“And Thomas answered and said unto Him, My Lord and my God.” (John 20:28)
Thomas has been called “doubting Thomas” because of his initial reluctance to believe in the Lord’s resurrection, but neither the Lord nor the other disciples ever viewed him in such a light. His later ministry, as the first missionary/martyr to India, speaks clearly of his great faith.
It is only in John’s gospel that we have any specific insight into Thomas’ character. When the other disciples sought to dissuade Jesus from returning to Jerusalem, it was Thomas who urged, “Let us also go, that we may die with him” (John 11:16). Thomas understood the dangers awaiting them, but was ready to go wherever Jesus desired him to go. In the upper room when Jesus spoke of going away, Thomas, still willing to go with Him anywhere, was the only one to ask, “Lord, we know not whither thou goest; and how can we know the way?” (John 14:5). Then, just a few hours later, the Lord had been crucified, and soon “the doors were shut where the disciples were assembled for fear of the Jews” (John 20:19) as they hid themselves in the upper room.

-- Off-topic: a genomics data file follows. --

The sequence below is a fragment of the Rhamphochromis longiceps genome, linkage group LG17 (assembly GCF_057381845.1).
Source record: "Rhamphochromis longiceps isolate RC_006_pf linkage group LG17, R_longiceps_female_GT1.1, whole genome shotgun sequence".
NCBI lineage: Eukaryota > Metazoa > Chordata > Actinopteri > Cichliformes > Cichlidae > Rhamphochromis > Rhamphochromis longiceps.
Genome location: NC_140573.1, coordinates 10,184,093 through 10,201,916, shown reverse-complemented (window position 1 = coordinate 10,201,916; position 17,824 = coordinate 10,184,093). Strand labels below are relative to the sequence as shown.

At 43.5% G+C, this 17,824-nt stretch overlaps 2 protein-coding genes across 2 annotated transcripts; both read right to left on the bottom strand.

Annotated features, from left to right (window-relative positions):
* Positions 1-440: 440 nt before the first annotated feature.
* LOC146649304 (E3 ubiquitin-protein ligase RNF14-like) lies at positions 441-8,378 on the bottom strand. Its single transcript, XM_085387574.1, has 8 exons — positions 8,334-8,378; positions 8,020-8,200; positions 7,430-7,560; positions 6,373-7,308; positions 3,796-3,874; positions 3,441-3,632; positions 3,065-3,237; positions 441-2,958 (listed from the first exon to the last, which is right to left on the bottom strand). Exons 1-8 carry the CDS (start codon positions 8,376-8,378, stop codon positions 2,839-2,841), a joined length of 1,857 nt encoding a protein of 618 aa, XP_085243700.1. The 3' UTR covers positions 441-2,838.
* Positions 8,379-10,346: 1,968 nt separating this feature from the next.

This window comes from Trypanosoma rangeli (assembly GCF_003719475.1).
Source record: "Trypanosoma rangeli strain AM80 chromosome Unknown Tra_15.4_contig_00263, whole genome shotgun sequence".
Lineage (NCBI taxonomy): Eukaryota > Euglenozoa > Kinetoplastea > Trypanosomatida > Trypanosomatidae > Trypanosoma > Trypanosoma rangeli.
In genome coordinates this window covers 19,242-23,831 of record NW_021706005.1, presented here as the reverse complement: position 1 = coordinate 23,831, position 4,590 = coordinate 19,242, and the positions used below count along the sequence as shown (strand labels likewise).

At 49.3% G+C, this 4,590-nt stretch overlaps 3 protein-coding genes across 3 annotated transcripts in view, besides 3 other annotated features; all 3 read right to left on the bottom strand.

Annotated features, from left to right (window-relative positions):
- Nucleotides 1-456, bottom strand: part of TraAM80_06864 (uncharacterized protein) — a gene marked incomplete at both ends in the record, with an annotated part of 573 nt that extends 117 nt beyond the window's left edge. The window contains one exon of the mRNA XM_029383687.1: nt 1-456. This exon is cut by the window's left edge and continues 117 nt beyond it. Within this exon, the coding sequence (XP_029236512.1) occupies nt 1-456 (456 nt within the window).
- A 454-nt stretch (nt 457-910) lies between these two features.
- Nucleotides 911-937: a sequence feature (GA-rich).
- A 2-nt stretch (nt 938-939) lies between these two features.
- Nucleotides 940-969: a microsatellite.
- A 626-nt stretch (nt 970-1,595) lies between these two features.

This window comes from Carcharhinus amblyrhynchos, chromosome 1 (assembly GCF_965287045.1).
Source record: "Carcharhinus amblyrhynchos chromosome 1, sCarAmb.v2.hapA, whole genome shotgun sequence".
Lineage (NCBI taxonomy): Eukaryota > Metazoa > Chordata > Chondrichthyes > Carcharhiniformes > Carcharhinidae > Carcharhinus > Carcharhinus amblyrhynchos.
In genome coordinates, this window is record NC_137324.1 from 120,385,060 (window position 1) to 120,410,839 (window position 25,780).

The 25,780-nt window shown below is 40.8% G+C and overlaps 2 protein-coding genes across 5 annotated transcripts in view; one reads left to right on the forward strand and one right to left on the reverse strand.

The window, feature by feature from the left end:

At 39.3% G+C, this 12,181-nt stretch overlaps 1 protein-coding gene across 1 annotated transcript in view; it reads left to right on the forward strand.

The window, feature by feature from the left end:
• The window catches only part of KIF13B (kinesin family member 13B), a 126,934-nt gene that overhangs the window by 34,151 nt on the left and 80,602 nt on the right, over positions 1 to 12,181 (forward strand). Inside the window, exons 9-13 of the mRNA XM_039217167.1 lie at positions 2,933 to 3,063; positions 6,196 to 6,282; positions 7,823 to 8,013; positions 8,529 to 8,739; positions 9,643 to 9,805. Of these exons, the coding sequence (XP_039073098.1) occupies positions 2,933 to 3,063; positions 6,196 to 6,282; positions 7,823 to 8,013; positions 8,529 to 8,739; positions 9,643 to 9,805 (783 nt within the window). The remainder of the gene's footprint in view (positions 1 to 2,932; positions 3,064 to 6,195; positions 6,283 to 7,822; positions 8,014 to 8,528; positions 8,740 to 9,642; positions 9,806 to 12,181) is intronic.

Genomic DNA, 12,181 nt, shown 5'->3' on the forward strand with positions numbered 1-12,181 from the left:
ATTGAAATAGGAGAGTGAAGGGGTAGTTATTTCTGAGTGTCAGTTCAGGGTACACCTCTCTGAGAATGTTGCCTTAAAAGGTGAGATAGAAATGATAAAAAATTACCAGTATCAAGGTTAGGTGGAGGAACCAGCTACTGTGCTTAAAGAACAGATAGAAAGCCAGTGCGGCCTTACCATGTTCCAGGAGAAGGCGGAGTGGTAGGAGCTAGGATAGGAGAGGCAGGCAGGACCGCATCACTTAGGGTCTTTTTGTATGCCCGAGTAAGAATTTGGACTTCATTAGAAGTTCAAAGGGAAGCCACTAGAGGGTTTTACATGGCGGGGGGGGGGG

But Thomas was not hiding! The Scriptures do not say where he was when Jesus appeared in their midst, but he was not hiding there like the others. He may well have been out working or witnessing, doing whatever he could to follow the Lord, but he (like the others) had failed to understand Jesus’ promise that He would rise again.
When the other disciples reported that they had seen the resurrected Lord, Thomas, realizing the tremendous significance of such a miracle if it were true, insisted he must see the proof firsthand. Then, when he saw the Lord, he showed a higher comprehension of what had taken place than any of the others, as he whispered in awe: “My Lord, and my God!” HMM